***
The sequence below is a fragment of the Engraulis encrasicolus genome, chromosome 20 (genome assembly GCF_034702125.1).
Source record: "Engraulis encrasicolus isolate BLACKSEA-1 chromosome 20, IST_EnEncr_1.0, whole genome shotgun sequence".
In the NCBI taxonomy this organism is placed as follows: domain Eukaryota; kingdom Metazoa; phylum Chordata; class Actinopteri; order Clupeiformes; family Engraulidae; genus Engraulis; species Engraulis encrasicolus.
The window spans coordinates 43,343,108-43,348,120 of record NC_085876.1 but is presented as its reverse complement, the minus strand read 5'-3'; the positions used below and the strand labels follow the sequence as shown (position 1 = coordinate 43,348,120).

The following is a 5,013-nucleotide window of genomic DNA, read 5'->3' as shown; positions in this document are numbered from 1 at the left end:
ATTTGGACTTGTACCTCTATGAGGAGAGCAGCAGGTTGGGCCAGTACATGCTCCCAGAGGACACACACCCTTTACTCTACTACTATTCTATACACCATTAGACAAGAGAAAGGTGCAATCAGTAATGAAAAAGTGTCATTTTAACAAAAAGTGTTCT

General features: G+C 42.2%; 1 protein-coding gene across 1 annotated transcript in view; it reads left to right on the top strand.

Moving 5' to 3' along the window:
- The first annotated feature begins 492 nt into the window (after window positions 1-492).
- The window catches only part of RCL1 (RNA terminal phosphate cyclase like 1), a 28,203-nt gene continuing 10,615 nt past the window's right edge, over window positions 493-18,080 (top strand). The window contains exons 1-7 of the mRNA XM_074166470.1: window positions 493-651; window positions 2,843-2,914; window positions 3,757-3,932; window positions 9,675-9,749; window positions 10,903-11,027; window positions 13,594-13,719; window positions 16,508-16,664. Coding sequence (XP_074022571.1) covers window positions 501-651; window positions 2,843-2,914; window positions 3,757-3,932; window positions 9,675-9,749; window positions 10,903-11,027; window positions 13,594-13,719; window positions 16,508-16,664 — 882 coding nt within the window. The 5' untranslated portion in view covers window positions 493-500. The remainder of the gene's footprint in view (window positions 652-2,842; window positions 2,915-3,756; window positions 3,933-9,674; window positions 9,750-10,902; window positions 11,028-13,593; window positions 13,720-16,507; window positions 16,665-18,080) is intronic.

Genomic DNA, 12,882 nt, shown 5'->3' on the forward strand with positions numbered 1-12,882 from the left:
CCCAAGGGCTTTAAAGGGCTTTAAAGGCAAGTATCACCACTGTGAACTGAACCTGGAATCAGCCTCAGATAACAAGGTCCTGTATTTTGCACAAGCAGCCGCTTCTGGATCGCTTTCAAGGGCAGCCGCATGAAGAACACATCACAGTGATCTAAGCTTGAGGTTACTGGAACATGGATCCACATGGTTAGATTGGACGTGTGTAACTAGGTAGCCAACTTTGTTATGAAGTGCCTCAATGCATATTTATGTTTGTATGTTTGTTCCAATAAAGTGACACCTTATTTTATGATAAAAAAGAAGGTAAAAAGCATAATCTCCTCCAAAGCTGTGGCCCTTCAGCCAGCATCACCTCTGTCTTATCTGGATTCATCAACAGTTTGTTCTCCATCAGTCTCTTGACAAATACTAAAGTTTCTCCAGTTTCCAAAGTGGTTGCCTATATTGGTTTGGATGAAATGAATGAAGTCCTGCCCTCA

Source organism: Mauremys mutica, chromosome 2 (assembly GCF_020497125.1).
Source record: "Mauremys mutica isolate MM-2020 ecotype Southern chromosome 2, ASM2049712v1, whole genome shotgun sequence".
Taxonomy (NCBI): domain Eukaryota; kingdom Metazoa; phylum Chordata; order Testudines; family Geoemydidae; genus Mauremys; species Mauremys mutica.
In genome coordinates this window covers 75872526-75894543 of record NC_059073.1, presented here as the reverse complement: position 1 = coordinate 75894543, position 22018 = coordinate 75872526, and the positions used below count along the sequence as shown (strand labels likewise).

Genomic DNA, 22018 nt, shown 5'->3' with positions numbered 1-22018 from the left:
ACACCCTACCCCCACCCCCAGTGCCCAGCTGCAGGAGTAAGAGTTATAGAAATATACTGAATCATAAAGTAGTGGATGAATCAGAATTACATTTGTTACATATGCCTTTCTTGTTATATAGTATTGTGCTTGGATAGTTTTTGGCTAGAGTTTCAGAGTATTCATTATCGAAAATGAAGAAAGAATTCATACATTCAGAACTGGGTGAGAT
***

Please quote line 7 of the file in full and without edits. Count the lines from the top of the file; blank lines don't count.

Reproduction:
General features: G+C 42.2%; 1 protein-coding gene across 1 annotated transcript in view; it reads left to right on the top strand.